The Bill Evans show was technical wizardry at work

The quartet was promising but needs a few more shows to get its act together

Bill Evans & Ranjit Barot with Etienne Mbappe and Marc Guillermont, Blue Frog, Mumbai, June 7th:

(l-r) Marc Guillermont, Bill Evans, Etienne Mbappe at Blue Frog, Mumbai Photo:Tejeshwar Balachander

It looked every bit a jazz band on stage. The saxophones, the big bass with its six strings, the electric guitar and of course, Ranjit Barot on drums. Did it sound like a jazz band?

For a group that had never played together till the previous night at the Delhi Blue Frog, they sounded quite cohesive.  Barot  explained to the audience that they had exchanged each others’ music by email and would gel once they were on stage together. That’s a giant step forward for collaborations, but how do you email soul? The bit about feeding off each others’ energy must surely be lost. They made the most of it because of their technical mastery.

Barot was on his drums looking every bit as if astride his Harley Davidson. He was driving the rhythm with muscle power but with purpose. International musical exposure has undoubtedly matured Barot’s playing.

The set opened with great promise. It had a gospel feel to it, a persuasive rhythm and an inspired solo on the tenor sax by Bill Evans. The music, however, took off in different directions thereafter. Compositions from each of the quartet, with a different feel each time, made the musical experience a bit confusing.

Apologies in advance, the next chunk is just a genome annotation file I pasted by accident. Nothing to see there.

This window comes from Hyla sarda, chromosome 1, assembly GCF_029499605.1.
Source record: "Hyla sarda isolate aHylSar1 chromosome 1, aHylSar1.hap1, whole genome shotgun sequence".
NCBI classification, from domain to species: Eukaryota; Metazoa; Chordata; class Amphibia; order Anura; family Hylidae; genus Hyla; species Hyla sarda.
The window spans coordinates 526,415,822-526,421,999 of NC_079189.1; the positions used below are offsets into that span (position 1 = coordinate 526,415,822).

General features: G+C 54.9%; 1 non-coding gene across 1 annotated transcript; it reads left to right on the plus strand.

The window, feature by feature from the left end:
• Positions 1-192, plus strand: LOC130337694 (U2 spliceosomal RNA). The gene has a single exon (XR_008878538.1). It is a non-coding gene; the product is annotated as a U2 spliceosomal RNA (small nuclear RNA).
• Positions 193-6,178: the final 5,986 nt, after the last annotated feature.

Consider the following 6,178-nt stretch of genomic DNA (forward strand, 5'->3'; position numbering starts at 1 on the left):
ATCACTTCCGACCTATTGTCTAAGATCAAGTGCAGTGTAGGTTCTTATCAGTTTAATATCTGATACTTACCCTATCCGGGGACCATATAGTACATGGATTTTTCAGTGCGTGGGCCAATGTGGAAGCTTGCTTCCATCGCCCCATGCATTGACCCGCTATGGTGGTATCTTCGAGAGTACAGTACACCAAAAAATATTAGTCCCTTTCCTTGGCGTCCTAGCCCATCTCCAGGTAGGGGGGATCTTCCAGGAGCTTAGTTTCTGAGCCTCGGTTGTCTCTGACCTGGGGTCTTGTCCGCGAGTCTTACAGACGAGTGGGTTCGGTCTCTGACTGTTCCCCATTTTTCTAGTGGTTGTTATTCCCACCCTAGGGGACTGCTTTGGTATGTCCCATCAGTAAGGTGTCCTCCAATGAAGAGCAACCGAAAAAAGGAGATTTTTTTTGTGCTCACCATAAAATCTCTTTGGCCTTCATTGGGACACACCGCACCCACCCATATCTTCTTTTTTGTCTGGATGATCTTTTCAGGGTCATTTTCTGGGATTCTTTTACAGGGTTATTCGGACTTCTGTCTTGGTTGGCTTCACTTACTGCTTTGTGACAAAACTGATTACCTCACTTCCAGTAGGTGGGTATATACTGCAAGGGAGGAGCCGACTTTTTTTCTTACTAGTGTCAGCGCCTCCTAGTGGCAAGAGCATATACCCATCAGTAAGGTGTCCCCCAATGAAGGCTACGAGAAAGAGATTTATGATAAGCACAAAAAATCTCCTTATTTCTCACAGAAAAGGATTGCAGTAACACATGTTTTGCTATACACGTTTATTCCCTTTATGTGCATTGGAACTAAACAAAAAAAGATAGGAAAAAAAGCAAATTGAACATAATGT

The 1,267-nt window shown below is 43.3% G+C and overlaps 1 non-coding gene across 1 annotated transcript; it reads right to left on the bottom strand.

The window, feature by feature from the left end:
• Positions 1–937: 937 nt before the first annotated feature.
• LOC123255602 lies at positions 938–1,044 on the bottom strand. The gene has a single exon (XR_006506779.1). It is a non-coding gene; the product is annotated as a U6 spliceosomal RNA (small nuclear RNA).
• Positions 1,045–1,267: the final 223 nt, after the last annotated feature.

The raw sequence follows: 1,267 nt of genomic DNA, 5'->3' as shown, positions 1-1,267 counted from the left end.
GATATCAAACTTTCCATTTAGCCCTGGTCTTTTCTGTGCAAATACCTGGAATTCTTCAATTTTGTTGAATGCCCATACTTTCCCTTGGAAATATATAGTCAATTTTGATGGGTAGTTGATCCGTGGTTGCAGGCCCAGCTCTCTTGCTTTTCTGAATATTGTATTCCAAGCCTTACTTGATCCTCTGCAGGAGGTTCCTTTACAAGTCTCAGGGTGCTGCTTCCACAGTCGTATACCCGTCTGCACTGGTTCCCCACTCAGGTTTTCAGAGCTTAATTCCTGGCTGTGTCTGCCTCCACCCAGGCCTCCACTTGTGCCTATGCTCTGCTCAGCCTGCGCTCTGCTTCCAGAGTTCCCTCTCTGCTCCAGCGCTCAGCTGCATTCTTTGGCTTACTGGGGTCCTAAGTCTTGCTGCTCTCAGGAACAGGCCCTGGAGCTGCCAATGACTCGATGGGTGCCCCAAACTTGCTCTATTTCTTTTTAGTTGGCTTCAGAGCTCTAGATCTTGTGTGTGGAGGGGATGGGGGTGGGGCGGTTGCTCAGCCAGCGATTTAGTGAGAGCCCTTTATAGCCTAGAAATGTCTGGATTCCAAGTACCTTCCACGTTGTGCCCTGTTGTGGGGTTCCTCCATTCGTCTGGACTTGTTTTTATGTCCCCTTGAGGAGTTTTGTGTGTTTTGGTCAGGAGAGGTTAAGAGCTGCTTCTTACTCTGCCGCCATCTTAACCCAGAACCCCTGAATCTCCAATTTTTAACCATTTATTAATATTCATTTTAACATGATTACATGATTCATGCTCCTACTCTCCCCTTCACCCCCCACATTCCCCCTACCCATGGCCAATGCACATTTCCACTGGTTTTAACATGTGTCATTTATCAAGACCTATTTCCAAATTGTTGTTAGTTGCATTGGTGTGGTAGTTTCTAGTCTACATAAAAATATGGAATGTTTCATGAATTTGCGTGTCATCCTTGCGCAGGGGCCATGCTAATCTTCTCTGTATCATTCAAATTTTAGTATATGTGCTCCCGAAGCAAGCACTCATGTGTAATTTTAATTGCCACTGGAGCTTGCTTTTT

Etienne Mbappe’s composition “PYMFAO”, an acronym of largely unprintable words, expended oodles of energy. Mbappe is essentially a melodic bass player and did justice to the sound all evening. Bill Evans, playing both tenor and soprano sax, was clearly enjoying himself. He even commented that he didn’t get paid for playing, but just for travelling! His playing on the tenor was a notch above his forays on the soprano, at least in the format of this quartet. French guitarist, Marc Guillermont played well on his composition, “R & D”, but otherwise failed to display much melodic feel in his solos. He is young and will grow in time.

One came away with the feeling that this quartet, if they played together regularly, has good musical potential. Did they sound like a jazz band? I am still not sure about that.

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